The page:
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Environmental Science Mind Map-Justin by Mind Map: Environmental
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Environmental Science Mind Map-Justin

Biome

Ecosystems

There are many Ecosystems in a Biome  

Tundra

Freshwater Biome

Marine biome

Temperate Deciduous Forest

Pennsylvania is mostly a temperate deciduous forest. It consists mainly of trees that lose their leaves in the winter and grow them back in the spring.

Coniferous Forest

These forests are ones that stay green all year round and they are made up of trees with pine needles.

Desert

Grassland/Savannah

Rainforest

Trophic Levels

Producer

Gathers its energy from the sun and gets 100% of energy.  

Primary Consumer

  gets 10% of energy

Secondary Consumer

gets 1% of energy transfer

Tertiary Consumer

Gets .1% of energy.

Decomposer

Food Web

Has a lot of food chains in one.

Food Chain

Factors

Biotic

It is a living thing,a piece of a living thing, or at once was living.

Abiotic

Never was living or never will live.

Smallest to largest

Organism

a living thing

Population, Community, Ecosystem, Biomes

Biodiversity

a variety of species living together in an ecosystem.

Species Biodiversity

Many different species together.

Ecosystem Biodiversity

Difference and types of organisms

Genetic Biodiversity

Same species but different

Hot Spots

Hot Spots are where the greatest concentration of species is located.

Species

Endangered Species

A species in danger of extinction throughout most or all the area it inhabits.

Threatened Species

a species likely to become endangered in the near future.

Indicator Species

Are plants and animals that, by their presence, abundance, lack of abundance, or chemical composition, demonstrate some distinctive aspect of the character or quality of an environment.

Pioneer Species

a Species that creates the base for other organisms.

Succession

Ecological Succesion

is a process in which the communities of an ecosystem change over time.

Primary Succession

Life takes over where an ecosystem has never existed before.

Secondary Succession

The process that begins in an ecosystem when something has disturbed or destroyed the natural community.

Population Growth Rate

How fast it grows           (The speed at which it grows)

Exponential Growth

Booming Population.

J-Curve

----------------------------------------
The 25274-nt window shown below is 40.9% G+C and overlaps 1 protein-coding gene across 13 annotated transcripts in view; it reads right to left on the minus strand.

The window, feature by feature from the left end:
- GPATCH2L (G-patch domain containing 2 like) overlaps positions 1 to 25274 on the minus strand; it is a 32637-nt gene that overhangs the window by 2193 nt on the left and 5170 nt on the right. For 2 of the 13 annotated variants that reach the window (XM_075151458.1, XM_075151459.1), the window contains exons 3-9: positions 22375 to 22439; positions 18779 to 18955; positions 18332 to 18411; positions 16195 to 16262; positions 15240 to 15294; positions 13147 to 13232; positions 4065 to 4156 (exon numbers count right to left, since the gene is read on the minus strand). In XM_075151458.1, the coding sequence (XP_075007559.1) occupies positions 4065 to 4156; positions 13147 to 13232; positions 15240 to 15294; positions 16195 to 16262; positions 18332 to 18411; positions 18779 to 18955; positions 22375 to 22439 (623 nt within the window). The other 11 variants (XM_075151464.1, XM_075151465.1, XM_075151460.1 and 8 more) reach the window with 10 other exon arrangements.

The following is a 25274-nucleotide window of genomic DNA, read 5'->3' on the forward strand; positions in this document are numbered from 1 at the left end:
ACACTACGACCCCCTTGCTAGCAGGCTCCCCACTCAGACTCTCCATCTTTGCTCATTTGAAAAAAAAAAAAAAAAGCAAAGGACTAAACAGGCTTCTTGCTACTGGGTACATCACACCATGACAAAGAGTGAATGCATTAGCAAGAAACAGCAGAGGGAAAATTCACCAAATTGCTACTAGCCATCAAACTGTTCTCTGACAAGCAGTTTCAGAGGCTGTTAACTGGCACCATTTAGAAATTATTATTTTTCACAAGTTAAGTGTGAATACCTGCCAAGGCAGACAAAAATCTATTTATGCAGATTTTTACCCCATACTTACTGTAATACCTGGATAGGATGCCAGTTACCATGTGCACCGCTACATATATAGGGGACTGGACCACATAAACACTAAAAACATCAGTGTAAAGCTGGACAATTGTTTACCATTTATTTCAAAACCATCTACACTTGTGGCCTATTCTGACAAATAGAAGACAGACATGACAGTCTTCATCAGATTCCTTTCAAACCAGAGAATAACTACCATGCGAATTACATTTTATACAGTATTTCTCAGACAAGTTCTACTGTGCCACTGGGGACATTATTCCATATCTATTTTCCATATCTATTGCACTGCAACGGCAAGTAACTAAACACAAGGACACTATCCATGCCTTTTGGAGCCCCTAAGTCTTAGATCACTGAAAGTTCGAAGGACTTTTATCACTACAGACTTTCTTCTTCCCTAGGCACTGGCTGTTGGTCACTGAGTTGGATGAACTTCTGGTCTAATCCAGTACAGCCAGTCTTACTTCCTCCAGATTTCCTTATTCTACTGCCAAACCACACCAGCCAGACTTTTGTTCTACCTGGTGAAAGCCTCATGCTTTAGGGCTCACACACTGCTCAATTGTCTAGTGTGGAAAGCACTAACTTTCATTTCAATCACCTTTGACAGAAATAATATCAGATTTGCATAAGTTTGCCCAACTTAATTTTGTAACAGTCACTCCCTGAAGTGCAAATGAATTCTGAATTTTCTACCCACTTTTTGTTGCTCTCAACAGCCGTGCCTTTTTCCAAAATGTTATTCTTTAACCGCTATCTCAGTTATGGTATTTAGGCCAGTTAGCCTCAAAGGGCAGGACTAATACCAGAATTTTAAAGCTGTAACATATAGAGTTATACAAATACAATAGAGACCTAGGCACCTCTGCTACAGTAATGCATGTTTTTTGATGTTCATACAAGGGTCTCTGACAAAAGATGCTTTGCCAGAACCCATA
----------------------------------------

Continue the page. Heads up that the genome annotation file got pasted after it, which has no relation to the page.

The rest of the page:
Booming Population, A j- curve is the same as exponential growth.

S-Curve

When a population reaches carrying capacity.

Population Growth

The births minus the deaths that equal how much the entire population has grown.

How to keep the human population in check.

Limiting Factors

Conditions of the environment that limit the growth of a species. Biotic and abiotic factors that prevent the continuous growth of a population.

Carrying Capacity

The number of individuals of a species that an ecosystem can support.

Climax Community

is one that forms in the last stage of succession.

Pollution

Water Pollution

The addition of harmful chemicals to natural water. Sources of water pollution in the United States include industrial waste, run-off from fields treated with chemical fertilizers, and run-off from areas that have been mined.

Inorganic Pollutant

Organic Pollutant

Point Source

Sewer and other pipes that empty directly into rivers and streams at one spot and the source of the waste can be identified.

Non-Point Source

Pollution is not coming from a specific source, but from many sources which are difficult to pinpoint.

Resources

Natural Resources

resource from the earth

Renewable Resources

A natural resource is a renewable resource if it is replaced by natural processes at a rate comparable or faster than its rate of consumption by humans.

Non-Renewable Resources

A non-renewable resource is a natural resource that cannot be produced, re-grown, regenerated, or reused on a scale which can sustain its consumption rate.

Water

Wetlands

A low-lying area of land that is saturated with moisture, especially when regarded as the natural habitat of wildlife. Marshes, swamps, and bogs.

Runoff

something that drains or flows off, as rain that flows off from the land in streams.

Erosion

the process by which the surface of the earth is worn away by the action of water, glaciers, winds, waves.

Watershed

a region drained by, or one that contributes water to a stream, lake, or other body of water (Drainage Basin).

Aquifer

geological formation containing or conducting ground water, one that supplies the water for wells, springs.

Water Purification

the process of removing undesirable chemicals, materials, and biological contaminants from raw water.

Desalination

The removal of salt or other chemicals from something, such as seawater or soil.

Impermeable

A surface where water can't be absorbed into the ground.

Urbanization

the process by which large numbers of people become permanently concentrated in relatively small areas, forming cities.